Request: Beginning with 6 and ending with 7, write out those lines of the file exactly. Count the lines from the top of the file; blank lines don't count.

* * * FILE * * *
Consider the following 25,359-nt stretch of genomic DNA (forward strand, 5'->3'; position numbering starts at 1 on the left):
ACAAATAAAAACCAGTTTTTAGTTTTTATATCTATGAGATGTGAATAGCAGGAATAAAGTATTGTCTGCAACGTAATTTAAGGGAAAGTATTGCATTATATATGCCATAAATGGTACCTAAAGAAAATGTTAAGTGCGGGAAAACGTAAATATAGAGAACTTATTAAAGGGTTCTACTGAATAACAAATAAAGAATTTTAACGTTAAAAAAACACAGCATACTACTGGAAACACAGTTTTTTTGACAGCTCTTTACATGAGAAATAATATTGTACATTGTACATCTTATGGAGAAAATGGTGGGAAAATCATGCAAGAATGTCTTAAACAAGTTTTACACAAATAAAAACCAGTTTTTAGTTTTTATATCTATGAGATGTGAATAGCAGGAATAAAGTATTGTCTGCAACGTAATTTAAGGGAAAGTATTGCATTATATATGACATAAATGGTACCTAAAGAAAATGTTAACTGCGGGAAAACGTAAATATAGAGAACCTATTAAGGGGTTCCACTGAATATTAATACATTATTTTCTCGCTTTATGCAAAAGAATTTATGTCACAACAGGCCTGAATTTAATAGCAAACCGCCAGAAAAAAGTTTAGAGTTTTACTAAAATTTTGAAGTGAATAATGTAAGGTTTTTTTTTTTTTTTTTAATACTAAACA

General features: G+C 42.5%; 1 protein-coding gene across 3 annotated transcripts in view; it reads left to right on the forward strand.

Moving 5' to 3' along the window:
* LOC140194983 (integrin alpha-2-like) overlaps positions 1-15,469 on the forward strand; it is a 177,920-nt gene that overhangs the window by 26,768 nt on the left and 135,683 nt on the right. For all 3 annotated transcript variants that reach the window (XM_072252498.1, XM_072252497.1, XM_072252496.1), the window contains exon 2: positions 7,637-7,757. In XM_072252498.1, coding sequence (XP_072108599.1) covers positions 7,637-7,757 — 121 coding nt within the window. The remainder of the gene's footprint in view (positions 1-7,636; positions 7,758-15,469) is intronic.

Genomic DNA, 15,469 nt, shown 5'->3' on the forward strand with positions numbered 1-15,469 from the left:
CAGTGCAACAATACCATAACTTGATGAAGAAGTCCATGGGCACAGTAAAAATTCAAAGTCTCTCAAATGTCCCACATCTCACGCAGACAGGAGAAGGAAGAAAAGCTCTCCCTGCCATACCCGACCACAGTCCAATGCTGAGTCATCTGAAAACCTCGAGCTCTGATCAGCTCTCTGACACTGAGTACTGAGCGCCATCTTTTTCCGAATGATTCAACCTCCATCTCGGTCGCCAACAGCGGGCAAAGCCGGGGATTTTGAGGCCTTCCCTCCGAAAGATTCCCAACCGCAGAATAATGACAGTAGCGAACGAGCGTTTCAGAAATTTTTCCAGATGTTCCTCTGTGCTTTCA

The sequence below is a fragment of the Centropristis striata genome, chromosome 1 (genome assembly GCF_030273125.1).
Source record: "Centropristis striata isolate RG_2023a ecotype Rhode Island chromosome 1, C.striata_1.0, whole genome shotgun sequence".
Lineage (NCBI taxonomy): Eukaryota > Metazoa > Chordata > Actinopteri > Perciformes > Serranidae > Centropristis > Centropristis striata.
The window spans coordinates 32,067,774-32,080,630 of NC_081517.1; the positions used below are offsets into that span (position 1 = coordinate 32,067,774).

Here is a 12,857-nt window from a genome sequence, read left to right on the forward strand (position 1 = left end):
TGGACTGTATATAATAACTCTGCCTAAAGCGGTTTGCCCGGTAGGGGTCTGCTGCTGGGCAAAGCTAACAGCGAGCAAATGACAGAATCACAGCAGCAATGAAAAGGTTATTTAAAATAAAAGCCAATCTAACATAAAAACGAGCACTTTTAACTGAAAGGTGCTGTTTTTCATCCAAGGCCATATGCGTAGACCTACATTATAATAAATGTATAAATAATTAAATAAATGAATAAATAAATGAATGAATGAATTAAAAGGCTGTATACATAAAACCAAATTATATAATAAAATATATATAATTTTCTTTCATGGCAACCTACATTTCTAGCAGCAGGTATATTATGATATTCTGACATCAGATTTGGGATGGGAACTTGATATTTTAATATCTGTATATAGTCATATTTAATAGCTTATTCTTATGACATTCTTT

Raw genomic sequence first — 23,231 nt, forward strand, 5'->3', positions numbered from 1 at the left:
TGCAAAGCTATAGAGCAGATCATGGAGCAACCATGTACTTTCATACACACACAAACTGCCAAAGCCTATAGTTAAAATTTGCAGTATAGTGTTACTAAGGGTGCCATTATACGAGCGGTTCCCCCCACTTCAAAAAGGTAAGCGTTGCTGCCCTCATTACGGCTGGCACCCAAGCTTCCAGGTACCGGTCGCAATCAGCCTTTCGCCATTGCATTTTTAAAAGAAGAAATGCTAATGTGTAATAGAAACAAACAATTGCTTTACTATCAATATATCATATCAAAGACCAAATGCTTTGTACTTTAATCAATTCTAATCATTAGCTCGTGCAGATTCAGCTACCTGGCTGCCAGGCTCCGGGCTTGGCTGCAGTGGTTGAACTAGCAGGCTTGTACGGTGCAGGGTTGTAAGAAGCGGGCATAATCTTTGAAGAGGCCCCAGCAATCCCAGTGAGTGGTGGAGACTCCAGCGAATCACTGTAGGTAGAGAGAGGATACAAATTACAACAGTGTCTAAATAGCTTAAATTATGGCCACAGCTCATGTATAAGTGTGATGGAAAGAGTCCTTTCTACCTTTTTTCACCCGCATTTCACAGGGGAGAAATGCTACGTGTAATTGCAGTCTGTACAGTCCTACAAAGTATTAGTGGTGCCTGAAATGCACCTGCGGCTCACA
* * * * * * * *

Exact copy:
Genomic DNA, 15,469 nt, shown 5'->3' on the forward strand with positions numbered 1-15,469 from the left:
CAGTGCAACAATACCATAACTTGATGAAGAAGTCCATGGGCACAGTAAAAATTCAAAGTCTCTCAAATGTCCCACATCTCACGCAGACAGGAGAAGGAAGAAAAGCTCTCCCTGCCATACCCGACCACAGTCCAATGCTGAGTCATCTGAAAACCTCGAGCTCTGATCAGCTCTCTGACACTGAGTACTGAGCGCCATCTTTTTCCGAATGATTCAACCTCCATCTCGGTCGCCAACAGCGGGCAAAGCCGGGGATTTTGAGGCCTTCCCTCCGAAAGATTCCCAACCGCAGAATAATGACAGTAGCGAACGAGCGTTTCAGAAATTTTTCCAGATGTTCCTCTGTGCTTTCA